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How to Use the Ship's Radio ...

Proper use of the ship’s radio reflects well on the professionalism of the vessel’s skipper and his or her crew. Knowing how to communicate professionally and understanding the USCG’s broadcast communications are key components to keeping you safe whether a boat is docked, underway, drifting, or anchored. VHF marine radios are required on all commercial and recreational vessels 65.5 feet and over. However, they are not required on smaller recreational vessels. Be Cautious !!! Every boater should have a VHF marine radio onboard, operational, and monitored at all times. I consider them to be as important as PFDs. Marine radios allow for instant communication between you and other boats within range. In addition you can communicate with marinas, bridges, and directly with the Coast Guard, commercial ships, small aircraft, and helicopters in the vicinity. Lastly, VHF marine radios can broadcast within and outside of cellular coverage. Important VHF ChannelsEvery channel on VHF radio has a specific purpose. Channel 16… This is the international distress frequency. It should only be used for distress messaging. All Skippers should be certain that channel 16 is monitored at all time while underway, docked, anchored, or drifting so that you will be able to assist if emergency help is needed while at sea. This channel should never be used for casual conversation or performing a radio check. Please keep in mind that you could (without even knowing it) be preventing someone from reaching help in a disaster if you use channel 16 frivolously. The Coast Guard may also issue alerts for weather events, and emerging hazards to navigation on channel 16. Channel 9 … This is the preferred channel to use when hailing a nearby ship, marina, harbormaster, or towboat. Channel 6This channel is reserved for ship-to-ship communications. Examples are maritime safety alerts, and communications between ships and aircraft engaged in search and rescue operations. Channel 22 … If you have a need to contact the Coast Guard on Channel 16, they will direct you to switch to Channel 22 so that channel 16 will remain available for other emergency calls. Channel W1 through Channel W10 … These channels broadcast NOAA weather information. They are receive only. You cannot speak to anyone using these channels. Commercial Channels … There are several channels reserved for commercial vessels. Ship to Shore … Channels 24 through 28 and 84 through 88 are reserved for marine operator ship-to-shore phone calls. Handheld Radios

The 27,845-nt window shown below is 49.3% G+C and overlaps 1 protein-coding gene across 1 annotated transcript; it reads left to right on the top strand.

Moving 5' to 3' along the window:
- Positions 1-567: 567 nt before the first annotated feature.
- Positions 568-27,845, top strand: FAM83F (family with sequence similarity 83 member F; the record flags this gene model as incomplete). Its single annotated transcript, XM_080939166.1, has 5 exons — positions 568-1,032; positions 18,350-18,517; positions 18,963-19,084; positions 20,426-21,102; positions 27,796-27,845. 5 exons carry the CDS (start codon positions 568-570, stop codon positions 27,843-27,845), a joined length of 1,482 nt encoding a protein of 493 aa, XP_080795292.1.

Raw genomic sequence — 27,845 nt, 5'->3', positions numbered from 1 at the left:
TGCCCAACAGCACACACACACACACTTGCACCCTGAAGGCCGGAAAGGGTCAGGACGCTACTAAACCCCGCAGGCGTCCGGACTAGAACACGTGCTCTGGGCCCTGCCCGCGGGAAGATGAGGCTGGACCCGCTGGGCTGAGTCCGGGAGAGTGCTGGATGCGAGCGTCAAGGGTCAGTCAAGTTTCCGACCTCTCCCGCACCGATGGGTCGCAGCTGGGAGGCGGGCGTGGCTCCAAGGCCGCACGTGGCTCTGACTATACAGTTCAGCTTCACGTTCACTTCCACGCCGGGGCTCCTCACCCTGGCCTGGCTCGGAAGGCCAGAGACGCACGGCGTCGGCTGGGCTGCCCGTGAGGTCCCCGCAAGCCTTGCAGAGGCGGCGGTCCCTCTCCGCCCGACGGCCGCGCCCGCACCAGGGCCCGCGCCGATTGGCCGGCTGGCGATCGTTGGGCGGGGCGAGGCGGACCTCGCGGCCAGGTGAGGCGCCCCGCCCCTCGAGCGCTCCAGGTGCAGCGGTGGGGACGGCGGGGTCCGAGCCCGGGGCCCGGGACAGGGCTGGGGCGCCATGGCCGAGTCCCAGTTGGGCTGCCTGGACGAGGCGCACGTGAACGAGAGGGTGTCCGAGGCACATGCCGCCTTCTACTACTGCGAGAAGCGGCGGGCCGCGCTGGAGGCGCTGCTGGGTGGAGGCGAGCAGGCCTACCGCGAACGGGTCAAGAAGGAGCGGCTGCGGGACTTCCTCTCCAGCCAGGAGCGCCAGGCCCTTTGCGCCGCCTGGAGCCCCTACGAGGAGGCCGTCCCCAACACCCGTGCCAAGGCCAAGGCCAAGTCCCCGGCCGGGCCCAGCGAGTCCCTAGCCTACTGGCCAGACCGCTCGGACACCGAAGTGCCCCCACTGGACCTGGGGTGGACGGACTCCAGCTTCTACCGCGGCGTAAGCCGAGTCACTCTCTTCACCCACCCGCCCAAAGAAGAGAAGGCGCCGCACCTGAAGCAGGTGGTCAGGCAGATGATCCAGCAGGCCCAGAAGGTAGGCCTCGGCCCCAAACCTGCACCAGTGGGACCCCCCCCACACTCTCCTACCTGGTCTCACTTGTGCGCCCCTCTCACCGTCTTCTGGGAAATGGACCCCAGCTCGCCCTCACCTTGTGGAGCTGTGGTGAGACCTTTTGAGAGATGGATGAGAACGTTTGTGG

I recommend keeping a charged handheld VHF radio ready for mobile backup.

Radio Protocols … Smart boaters are aware that VHF radio transmissions are not private. They can be heard by everyone who is tuned into a given channel. It is important to be polite and calm when using a marine radio. Avoid crass, obscene, and other foul language. Do not broadcast music nor offensive opinions. The Coast Guard monitors the airwaves and they can locate the origins of such signals. In extreme cases, severe consequences may result. Young children should be taught proper radio use so that they can call for help if the adults onboard are somehow unable to call due to injury or other emergency conditions. Hailing Other Vessels … To contact another vessel, simply call the name of the vessel two or three times, followed by your own vessel’s name and channel ID if applicable. Wait for a response then immediately switch to an agreed upon working channel that will not conflict with the important VHS channels listed previously. Then proceed to talk. Safety Announcements … When the Coast Guard acquires information that is critical to share with all boaters on the water they will do so using three discrete categories of importance. Each categories’ name will be repeated 3 times before the information is transmitted. SECURITE … These announcements alert boaters to matters concerning navigational safety hazards, and emerging unsafe weather conditions. PAN-PAN … These are urgent messages concerning the safety of a person, ship, watercraft, paddle craft, or aircraft. MAYDAY … A MAYDAY is a very serious call indicating that a person, boat, or aircraft is in grave or imminent danger. When you hear a MAYDAY call cease any transmission that may interfere with distress traffic. Continue to monitor Channel 16, and be ready to respond if you are able, and in near proximity to the distress event. YOU CAN PARTICIPATE … Members of the Coast Guard keep us safe on the water in all conditions. But, they can’t be everywhere at the same time. As recreational boaters and commercial seaman we should all keep an eye out for distressed vessels, floating logs or other dangerous debris, and quickly report what we’ve found to the Coast Guard along with its location. Before leaving the dock you might also ask passengers to be on the lookout for safety hazards too. Lastly, it is a good practice to test that your radio is working before leaving the dock. Using Channel 9, make an open call as follows: “Any vessel, any vessel. This is (name of boat) requesting a radio check.” Wait for a response. If none are received try calling again. Smart boating is safe boating.

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